Doomsday Scenario Flick ‘The Core’ Lacks Depth

MANSOOR KHAN
Statesman Editor
The Statesman

Didn’t we do this before? Oh, right, last time the threat was from outside of the Earth. Now instead of giant rocks hitting the Earth, we’ve got some serious internal bugs threatening life as we know it.

Armageddon–oops, sorry, I meant The Core, is a rollercoaster ride-of-a-movie that rocks you in your seat, without actually moving you. It’s empty. It’s shallow. It’s even kind of cheesy, but I have to admit that The Core is fun movie.

The core of the Earth has stopped spinning, meaning the electromagnetic field of the planet will soon give out. What does this mean? It means lightning storms, pigeon missiles, people with pacemakers dying, and the ozone layer having more holes than an old sponge. Eventually, the Earth will predictably die, unless our dashing group of incredibly witty, always charming, and downright gorgeous scientists can just do something to save it!

Lo and behold, we have Samuel L. Jackson with a technologically impossible giant metal mole that shoots lasers into the ground to make a path to travel.

Once they get to the center of the Earth, our Super Team will plant a whole bunch of nuclear bombs to “jumpstart” the core of the Earth, and bring us back to peace and happiness.

Along the way, they run into a bunch of bumps and obstacles, including burning lava, uninhibited arrogance (yes, we have the typecast I-am-better-than-everyone scientist), some miscalculations (how many woodchucks does it take to jumpstart the core of the Earth? Apparently we don’t have enough.) and a heartwarming (“Really?” “No.”) love connection.

On the other side of the Earth’s crust, there is the predictable death and destruction. This includes the demolition of the Golden GateBridge, the utter annihilation of the Coliseum in Rome and some misguided pigeons wreaking utter havoc in New York City.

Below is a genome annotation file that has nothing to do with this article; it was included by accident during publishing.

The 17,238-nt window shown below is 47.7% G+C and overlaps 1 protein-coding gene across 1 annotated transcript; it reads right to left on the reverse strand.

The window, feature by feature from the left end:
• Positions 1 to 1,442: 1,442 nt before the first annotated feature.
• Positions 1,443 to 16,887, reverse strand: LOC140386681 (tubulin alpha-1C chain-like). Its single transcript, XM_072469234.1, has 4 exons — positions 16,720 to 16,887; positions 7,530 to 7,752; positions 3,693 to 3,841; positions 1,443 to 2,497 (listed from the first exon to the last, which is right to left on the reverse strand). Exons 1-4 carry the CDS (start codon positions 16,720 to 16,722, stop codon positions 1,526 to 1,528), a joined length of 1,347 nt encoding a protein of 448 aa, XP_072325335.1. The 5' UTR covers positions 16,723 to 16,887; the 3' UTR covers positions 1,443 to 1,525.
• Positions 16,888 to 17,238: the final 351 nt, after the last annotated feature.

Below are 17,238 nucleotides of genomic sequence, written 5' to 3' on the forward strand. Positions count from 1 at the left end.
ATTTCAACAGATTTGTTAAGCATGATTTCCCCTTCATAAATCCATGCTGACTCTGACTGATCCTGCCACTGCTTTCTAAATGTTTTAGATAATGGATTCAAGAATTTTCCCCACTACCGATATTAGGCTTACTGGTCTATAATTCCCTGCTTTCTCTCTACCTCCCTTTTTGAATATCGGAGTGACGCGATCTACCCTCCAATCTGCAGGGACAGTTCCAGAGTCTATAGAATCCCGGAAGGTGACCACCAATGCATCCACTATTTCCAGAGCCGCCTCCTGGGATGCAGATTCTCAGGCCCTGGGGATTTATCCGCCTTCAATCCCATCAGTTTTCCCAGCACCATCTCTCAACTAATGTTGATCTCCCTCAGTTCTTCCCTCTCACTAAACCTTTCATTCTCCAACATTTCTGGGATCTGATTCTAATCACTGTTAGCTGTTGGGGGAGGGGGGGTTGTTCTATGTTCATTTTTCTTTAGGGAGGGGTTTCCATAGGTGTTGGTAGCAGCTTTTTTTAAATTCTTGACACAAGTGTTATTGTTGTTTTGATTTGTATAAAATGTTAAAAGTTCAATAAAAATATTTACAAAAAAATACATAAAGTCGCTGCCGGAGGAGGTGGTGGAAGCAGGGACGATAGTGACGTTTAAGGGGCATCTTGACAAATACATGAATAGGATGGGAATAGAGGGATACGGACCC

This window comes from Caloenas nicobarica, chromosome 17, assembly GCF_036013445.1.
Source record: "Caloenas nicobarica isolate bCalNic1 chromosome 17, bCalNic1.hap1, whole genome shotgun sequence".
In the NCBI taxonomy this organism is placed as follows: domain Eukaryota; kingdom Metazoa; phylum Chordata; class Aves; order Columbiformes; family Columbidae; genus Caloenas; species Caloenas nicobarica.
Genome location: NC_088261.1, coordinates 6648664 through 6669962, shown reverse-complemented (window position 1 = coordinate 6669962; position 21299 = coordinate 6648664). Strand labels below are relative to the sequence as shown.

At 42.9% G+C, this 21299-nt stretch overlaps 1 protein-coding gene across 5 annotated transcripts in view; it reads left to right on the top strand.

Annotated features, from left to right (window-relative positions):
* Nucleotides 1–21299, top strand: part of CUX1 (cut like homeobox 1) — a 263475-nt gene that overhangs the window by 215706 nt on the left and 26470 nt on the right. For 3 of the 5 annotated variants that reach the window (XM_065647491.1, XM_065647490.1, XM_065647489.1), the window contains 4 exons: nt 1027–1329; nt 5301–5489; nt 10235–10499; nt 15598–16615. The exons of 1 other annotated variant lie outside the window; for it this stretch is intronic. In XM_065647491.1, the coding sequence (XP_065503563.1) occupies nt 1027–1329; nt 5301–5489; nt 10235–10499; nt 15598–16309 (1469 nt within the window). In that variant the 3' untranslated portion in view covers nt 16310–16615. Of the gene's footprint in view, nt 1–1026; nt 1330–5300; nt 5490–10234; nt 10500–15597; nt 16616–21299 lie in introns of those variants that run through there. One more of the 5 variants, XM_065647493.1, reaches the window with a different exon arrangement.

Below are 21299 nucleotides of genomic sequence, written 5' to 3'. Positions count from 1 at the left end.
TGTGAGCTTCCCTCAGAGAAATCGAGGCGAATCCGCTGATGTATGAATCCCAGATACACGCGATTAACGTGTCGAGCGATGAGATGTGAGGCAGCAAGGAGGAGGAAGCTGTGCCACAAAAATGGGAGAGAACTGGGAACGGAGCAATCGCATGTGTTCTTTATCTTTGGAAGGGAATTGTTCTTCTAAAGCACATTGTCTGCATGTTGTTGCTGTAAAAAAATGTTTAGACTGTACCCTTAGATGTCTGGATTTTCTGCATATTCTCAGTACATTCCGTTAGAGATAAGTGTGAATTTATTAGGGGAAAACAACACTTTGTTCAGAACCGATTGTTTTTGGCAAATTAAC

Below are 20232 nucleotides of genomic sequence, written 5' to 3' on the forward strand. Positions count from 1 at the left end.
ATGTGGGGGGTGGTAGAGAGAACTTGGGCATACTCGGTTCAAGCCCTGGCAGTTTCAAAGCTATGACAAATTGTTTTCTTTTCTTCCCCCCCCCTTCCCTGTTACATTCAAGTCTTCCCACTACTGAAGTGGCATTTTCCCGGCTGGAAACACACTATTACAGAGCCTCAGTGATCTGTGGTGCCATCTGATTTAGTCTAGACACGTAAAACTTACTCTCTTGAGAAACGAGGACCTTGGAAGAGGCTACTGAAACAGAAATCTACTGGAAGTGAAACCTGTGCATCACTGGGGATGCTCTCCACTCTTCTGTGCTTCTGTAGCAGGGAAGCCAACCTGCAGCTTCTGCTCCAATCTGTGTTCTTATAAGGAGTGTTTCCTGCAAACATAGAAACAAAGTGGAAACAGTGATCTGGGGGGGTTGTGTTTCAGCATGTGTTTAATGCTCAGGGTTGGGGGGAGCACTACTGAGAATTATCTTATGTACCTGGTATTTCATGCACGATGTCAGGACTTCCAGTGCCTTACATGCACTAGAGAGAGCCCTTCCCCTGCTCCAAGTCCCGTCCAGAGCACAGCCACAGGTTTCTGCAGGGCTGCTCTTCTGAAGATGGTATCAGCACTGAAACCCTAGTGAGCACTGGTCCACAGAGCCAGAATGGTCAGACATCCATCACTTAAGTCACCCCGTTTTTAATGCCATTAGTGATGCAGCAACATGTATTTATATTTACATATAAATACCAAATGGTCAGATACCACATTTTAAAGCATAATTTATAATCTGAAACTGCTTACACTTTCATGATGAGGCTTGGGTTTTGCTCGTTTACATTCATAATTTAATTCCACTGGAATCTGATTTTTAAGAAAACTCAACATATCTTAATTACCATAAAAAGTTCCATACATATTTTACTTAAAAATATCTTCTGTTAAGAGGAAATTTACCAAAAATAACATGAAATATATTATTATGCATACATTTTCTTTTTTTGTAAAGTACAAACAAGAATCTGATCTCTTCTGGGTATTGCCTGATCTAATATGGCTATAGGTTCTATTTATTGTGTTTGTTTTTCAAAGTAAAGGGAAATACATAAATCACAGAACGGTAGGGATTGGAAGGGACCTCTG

Now here is the catch–the United States, which of course must be the one saving the Earth, is actually the cause of the problem. The whole movie alludes to a secret project with malevolent undertones (that folder labeled “Top Secret” looks suspicious). I probably just ruined the movie for you, but I think Director John Amiel already did that.

Let’s put it this way: The Core is a movie where a whole bunch of things blow up and you don’t remember any of the characters names. That doesn’t mean that the acting was bad, because it wasn’t. That just means as an audience member, you just won’t care.

The main character–named Josh, of course–is played by Aaron Eckhart, who really gets into his role, as do most of the other characters. Unfortunately, that role is a bit too whimsical to truly make me believe that the characters are facing the end of the world. They really don’t stop making jokes, which is alright…for a comedy.

Unlike Armageddon, The Core wasn’t particularly inspiring or moving. There definitely was a scene where the whole Super Team walks together in slow motion, and you can really only see their silhouettes, just like in Armageddon, but I kind of laughed when that happened in this movie.

The Core isn’t bad. It’s just too simple. In sixth grade, I would have worshipped it, and then gone home and drawn pictures of a giant Earth-mole-sub-terrestrial ship. Now that I am in college, however, I just don’t see myself breaking out the sketch pad anytime soon.

I give it 2 out of 5 stars.

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